The articles, published in October 2018, concluded that Trump "participated in dubious tax schemes during the 1990s, including instances of outright fraud."

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Stymied at every turn, accused of things he never did, Robert Shireman figured this summer that, finally, he knew how best he could reclaim his reputation. He asked The Wall Street Journal to correct a story it published about him back in 2013.

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A federal inspector general's investigation has exonerated six government executives who were suspended last year after raising red flags about actions taken by then-President Donald Trump's appointee at the parent agency of the Voice of America.

The State Department inspector general's reports, reviewed by NPR, say U.S. Agency for Global Media CEO Michael Pack and his closest aides appeared to have targeted the executives for reprisal.

Updated June 30, 2021 at 8:45 PM ET

Trustees for the University of North Carolina at Chapel Hill voted Wednesday afternoon at a closed session to give tenure to star New York Times writer Nikole Hannah-Jones several months after refusing to consider her proposed tenure.

On consecutive nights this week, Fox News prime-time host Tucker Carlson has alleged that the National Security Agency — charged with monitoring communications abroad to keep the U.S. safe — is spying on him in hopes of getting his top-rated show canceled.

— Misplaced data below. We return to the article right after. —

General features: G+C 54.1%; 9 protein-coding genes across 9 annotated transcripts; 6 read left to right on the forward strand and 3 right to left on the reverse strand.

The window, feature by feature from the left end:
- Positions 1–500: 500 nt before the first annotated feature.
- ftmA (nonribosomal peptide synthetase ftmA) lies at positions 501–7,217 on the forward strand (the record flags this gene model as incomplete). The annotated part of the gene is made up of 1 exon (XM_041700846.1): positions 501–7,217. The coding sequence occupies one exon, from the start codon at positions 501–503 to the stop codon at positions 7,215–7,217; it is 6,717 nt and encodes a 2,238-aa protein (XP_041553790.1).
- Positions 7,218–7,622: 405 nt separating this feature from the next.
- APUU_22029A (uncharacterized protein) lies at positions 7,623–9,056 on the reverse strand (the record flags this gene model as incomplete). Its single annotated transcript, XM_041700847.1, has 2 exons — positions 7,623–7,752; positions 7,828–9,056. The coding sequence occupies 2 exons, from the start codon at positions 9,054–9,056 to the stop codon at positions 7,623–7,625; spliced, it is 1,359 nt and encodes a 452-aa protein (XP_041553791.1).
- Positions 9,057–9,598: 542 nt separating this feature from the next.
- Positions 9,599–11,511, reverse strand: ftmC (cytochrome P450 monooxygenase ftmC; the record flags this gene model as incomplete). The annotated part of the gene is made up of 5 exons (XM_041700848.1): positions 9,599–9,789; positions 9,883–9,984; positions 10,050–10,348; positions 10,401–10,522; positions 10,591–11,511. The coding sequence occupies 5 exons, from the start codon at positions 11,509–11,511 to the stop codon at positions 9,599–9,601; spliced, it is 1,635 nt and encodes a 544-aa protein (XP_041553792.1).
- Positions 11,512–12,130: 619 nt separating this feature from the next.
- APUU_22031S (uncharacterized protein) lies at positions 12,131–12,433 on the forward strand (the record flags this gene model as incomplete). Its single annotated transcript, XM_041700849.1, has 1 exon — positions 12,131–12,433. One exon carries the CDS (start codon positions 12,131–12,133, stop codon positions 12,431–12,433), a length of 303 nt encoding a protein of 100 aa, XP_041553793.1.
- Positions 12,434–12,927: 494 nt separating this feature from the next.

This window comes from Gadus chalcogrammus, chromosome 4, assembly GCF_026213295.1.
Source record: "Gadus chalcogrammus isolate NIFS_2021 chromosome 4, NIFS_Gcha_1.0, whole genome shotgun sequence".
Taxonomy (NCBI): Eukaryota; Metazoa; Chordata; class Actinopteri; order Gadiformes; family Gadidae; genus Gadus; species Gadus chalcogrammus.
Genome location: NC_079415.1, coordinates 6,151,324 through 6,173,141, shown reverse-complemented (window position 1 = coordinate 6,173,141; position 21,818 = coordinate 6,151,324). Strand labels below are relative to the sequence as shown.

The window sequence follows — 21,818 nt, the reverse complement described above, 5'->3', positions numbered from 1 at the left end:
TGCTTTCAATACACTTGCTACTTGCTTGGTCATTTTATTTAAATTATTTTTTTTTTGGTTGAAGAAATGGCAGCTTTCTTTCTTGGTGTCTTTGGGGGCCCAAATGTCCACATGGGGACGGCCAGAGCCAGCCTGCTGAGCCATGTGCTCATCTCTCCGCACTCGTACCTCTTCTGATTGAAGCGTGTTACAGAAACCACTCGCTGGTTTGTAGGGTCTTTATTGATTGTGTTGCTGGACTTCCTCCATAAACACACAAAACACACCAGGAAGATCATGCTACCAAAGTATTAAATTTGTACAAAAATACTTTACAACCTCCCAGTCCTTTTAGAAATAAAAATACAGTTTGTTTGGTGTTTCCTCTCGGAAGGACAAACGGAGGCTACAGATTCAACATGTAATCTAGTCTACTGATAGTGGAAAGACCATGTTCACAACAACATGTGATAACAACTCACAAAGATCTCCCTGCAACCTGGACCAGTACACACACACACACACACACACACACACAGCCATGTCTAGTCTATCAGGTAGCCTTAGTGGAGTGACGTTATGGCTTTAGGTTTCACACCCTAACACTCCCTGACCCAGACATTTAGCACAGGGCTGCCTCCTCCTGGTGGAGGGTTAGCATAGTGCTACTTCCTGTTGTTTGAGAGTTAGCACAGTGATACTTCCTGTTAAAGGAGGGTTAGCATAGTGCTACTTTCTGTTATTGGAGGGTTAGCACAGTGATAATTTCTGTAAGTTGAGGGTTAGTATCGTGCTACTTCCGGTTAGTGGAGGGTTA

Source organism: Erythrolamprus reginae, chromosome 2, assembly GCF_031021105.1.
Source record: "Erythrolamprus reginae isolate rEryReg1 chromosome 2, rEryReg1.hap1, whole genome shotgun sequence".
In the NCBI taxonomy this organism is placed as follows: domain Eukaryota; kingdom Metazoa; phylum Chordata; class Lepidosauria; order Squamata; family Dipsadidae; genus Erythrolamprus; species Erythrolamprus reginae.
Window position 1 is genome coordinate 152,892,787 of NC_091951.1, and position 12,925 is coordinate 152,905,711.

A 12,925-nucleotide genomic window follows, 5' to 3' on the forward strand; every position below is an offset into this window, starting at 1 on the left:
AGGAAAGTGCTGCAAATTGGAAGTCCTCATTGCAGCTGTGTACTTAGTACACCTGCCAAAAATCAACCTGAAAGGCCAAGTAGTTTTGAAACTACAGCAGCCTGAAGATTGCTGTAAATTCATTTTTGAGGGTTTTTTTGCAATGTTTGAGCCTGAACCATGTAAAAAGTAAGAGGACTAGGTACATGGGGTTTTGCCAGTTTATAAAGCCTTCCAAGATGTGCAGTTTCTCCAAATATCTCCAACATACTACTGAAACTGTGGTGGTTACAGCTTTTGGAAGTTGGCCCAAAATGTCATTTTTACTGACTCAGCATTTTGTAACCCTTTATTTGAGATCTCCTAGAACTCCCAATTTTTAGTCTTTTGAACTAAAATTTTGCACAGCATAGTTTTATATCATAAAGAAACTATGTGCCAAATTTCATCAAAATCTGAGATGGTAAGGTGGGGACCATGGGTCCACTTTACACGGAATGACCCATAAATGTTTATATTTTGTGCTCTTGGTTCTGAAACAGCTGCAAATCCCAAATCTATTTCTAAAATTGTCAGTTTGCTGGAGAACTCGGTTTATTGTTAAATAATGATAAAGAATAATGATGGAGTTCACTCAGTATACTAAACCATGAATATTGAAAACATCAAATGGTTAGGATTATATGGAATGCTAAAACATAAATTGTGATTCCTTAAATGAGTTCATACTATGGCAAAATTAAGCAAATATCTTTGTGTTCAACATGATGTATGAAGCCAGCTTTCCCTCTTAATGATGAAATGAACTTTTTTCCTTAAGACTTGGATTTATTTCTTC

"We heard from a whistleblower within the U.S. government who reached out to warn us that the NSA, the National Security Agency, is monitoring our electronic communications and is planning to leak them to take this show off the air," Carlson said Monday night.

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Fox News Media has agreed to pay a record $1 million fine as part of a broader settlement following an investigation by the New York City Commission on Human Rights into patterns of sexual harassment and retribution at the cable news channel.

On paper, The New York Times' Nikole Hannah-Jones is a dream hire for the journalism school at the University of North Carolina at Chapel Hill.

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NPR has named the fourth host for one of its defining shows, Morning Edition: A Martínez will become the network's newest voice at a time when it is trying to attract more Latino listeners. He comes from Southern California Public Radio, where he has been a leading presence for the past nine years.

"I'm just super-stoked that NPR called me, and that NPR picked me," Martínez says. "I can't wait to meet America."

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Updated May 21, 2021 at 2:13 PM ET

The New York-based hedge fund Alden Global Capital – known for slashing its newspapers' budgets to extract escalated profits – won shareholder approval Friday for its $633 million bid to acquire the Tribune Publishing newspaper chain.

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Fox News has asked a Delaware court to dismiss a $1.6 billion defamation lawsuit brought against it by Dominion Voting Systems over the network's coverage of the 2020 vote count, arguing it "threatens to stifle the media's free-speech right to inform the public about newsworthy allegations of paramount public concern."